cells from oxidation
According to studies, we spend from 30 to 50% of our family budget only on food, and in half the cases we eat out. As food consumers, we are a formidable force in deciding which products and ingredients we choose and their origin.
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30% of the world’s population is obese
Global Coalition for a World Without GMOs Gets 4.5 Million People
8 principles of the Lokavorsky movement Continue reading
I won’t tire of writing about the benefits of cabbage: it is really worth it. As a storehouse of antioxidants and anti-inflammatory substances, it is rightfully a superfood, and one of the most affordable. But at the same time, and one of the most diverse: white and red, broccoli and Brussels, color and savoy – choose! First of all, all types of cabbage are rich in such a powerful antioxidant as vitamins C and K. Antioxidants neutralize free radicals that take away the missing electron from healthy cells, thereby starting the aging and oxidation processes in our body. Namely, oxidative stress is the cause of many diseases.
Different types of cabbage contain their own set of phytonutrients (such as carotenoids and polyphenols), which relieve inflammation, strengthen immunity, support cell health, protect against cancer and have antioxidant properties. For example, broccoli (beta-carotene) and Brussels sprouts (lutein and zeaxanthin) are rich in carotenoids useful for vision. And sulforaphane – a sulfur compound that helps the liver get rid of toxins – contains white cabbage, Brussels sprouts and broccoli. Continue reading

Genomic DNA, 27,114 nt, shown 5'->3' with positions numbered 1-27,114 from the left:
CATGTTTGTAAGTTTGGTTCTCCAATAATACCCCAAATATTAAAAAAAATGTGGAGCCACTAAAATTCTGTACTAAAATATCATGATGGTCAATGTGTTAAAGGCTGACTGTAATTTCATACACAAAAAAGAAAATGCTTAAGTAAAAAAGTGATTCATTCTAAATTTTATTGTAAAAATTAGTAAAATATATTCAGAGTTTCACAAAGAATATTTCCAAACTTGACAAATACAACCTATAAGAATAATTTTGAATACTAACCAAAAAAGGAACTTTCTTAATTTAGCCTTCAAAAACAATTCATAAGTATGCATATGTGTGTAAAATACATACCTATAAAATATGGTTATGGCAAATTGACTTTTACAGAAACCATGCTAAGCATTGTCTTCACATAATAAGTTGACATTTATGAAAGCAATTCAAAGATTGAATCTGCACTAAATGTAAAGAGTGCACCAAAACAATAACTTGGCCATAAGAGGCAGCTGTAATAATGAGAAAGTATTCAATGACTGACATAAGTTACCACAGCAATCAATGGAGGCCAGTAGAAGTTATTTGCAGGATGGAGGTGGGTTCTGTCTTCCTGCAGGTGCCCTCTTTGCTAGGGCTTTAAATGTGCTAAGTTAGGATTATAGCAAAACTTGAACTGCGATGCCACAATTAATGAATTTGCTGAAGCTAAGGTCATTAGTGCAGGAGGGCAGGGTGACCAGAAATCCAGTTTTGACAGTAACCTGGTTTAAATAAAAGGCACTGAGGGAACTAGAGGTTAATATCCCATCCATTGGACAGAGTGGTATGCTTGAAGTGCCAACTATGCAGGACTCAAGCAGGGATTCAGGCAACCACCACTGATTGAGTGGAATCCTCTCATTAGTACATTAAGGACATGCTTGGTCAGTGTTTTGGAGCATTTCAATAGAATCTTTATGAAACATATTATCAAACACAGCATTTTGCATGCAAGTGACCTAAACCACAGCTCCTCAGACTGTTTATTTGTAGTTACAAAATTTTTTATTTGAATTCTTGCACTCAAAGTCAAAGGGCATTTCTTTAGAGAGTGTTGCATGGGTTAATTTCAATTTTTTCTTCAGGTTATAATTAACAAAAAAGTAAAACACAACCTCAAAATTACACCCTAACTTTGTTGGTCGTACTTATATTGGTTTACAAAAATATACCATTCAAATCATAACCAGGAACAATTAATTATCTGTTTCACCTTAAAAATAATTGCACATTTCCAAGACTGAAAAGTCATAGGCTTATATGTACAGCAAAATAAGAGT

Scientists are finding new evidence that one of the most common types of sugar, fructose, can be toxic to the liver like alcohol.
For most people, fructose in its natural state – in the fruits of fruits – does not pose any harm. A unique feature of fructose is that it is processed in the liver, for which there is no problem to cope with a small amount of this sugar, which is ingested slowly. Take, for example, an apple: it takes a lot of time to chew it, and the dietary fiber contained in the apple slows down its processing in the intestines.
But today, manufacturers are increasingly adding fructose to foods in a highly concentrated form. To do this, they extract it from corn, beets and sugarcane, during which it loses its original nutrients and fiber. Frequent use of large doses of fructose during the day, without fibers that slow down its absorption, forces our body to process such an amount of this sugar that it is not suitable for. In almost all sugar-added foods, fructose levels are extremely high. Continue reading